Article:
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Madness at HomeThe Psychiatrist, the Patient, and the Family in England, 1820-1860$
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Akihito Suzuki

Print publication date: 2006

Print ISBN-13: 9780520245808

Published to California Scholarship Online: March 2012

DOI: 10.1525/california/9780520245808.001.0001

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PRINTED FROM CALIFORNIA SCHOLARSHIP ONLINE (www.california.universitypressscholarship.com). (c) Copyright University of California Press, 2021. All Rights Reserved. An individual user may print out a PDF of a single chapter of a monograph in CALSO for personal use.date: 23 September 2021

The Problems of Liberty and Property

The Problems of Liberty and Property

Chapter:
(p.65) Three The Problems of Liberty and Property
Source:
Madness at Home
Author(s):

Akihito Suzuki

Publisher:
University of California Press
DOI:10.1525/california/9780520245808.003.0004

This chapter turns to the ideological aspects of psychiatric practice and investigates the patterns of psychiatrists' conceptualization of their role vis-à-vis families' concerns about the protection of their property. In the immediate aftermath of the Davies case, there were calls to rethink the psychiatrist's relationship with the patient and the family, especially in the context of commissions of lunacy. The chapter examines three forms of reaction, which were all responses to the crisis in psychiatry brought about by the fall of the most eminent practitioner in the field. They were: an unpublished paper read at the Royal College of Physicians in 1830–31, which reinforced the conservative and gentlemanly role of the guardian of family property; The Indications of Insanity (1830) by John Conolly, then a professor of medicine at University College London; and the writings of Charles Dunne, a radical entrepreneur and lecturer who had received a medical education in Paris. These reactions proposed different programs to recast psychiatric practice, inspired by different ideologies and concerns. The chapter also examines J. C. Prichard's concept of “moral insanity.” First formulated in a publication in 1833, Prichard's newly formulated diagnostic category provided an escape route from the catch-22 in which psychiatrists found themselves, by endorsing the old family-dependent diagnostic pattern and, at the same time, insisting that the diagnosis was a scientific one.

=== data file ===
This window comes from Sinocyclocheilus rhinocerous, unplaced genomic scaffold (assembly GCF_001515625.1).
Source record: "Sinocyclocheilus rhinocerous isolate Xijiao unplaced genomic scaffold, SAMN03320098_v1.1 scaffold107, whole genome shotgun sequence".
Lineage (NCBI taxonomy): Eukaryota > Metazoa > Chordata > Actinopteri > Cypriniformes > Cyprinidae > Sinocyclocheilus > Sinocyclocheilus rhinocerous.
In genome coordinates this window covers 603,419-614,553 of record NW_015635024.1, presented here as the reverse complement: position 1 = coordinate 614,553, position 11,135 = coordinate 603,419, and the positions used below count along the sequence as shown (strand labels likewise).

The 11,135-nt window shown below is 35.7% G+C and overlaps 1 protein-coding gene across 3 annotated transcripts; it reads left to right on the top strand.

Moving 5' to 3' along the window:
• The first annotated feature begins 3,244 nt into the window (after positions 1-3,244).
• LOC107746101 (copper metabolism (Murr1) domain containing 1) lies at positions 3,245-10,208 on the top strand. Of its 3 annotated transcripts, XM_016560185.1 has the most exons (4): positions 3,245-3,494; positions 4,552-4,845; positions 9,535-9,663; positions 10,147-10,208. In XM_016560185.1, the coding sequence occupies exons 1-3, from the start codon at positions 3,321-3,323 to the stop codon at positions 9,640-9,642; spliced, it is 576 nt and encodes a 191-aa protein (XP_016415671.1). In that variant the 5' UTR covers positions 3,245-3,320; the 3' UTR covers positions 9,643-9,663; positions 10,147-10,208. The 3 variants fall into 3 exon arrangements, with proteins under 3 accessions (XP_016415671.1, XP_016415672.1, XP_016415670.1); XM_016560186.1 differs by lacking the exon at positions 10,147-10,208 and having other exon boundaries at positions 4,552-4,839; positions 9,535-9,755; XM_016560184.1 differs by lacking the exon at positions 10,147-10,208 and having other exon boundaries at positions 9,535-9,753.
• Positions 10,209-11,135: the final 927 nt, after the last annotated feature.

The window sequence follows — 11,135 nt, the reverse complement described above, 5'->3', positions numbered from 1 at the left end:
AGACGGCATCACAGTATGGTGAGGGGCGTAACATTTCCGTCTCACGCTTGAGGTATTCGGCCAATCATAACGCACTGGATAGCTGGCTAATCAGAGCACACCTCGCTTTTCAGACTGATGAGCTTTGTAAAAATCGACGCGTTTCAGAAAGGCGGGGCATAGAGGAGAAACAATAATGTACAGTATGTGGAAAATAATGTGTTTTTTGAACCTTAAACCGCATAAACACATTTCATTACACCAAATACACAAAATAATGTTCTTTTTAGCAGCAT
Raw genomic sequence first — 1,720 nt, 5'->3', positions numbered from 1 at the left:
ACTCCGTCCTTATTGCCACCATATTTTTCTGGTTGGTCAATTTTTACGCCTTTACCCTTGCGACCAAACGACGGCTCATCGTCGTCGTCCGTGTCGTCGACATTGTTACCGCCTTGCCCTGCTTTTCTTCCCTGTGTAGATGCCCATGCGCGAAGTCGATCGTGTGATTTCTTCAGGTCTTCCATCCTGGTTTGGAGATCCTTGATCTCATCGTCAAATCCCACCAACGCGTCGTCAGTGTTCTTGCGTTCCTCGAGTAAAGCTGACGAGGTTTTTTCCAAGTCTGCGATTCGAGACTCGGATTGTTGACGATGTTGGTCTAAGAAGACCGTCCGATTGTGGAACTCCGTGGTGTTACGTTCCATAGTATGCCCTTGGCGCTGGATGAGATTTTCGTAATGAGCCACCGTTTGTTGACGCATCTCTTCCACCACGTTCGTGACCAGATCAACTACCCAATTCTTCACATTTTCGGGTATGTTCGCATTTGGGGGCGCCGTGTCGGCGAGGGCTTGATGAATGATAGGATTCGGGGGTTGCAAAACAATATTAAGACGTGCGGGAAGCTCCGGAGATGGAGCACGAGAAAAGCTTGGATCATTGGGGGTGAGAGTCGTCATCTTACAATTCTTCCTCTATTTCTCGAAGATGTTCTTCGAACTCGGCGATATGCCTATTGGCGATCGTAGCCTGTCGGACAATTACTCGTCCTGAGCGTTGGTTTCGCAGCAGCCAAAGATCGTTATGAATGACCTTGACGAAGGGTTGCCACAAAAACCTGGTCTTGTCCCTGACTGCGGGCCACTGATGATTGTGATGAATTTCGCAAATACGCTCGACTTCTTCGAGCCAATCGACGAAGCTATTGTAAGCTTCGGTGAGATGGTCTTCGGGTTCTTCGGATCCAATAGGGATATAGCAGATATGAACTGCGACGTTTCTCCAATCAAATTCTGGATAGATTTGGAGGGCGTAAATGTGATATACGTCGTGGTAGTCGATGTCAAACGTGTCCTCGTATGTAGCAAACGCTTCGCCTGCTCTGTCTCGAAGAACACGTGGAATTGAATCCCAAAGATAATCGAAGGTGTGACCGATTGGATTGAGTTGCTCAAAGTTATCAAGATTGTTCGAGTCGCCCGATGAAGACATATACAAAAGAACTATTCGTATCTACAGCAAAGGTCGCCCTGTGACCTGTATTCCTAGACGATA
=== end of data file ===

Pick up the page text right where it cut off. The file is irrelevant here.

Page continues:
Keywords:   psychiatrists, psychiatric practice, property protection, families, J. C. Prichard, moral insanity, diagnosis

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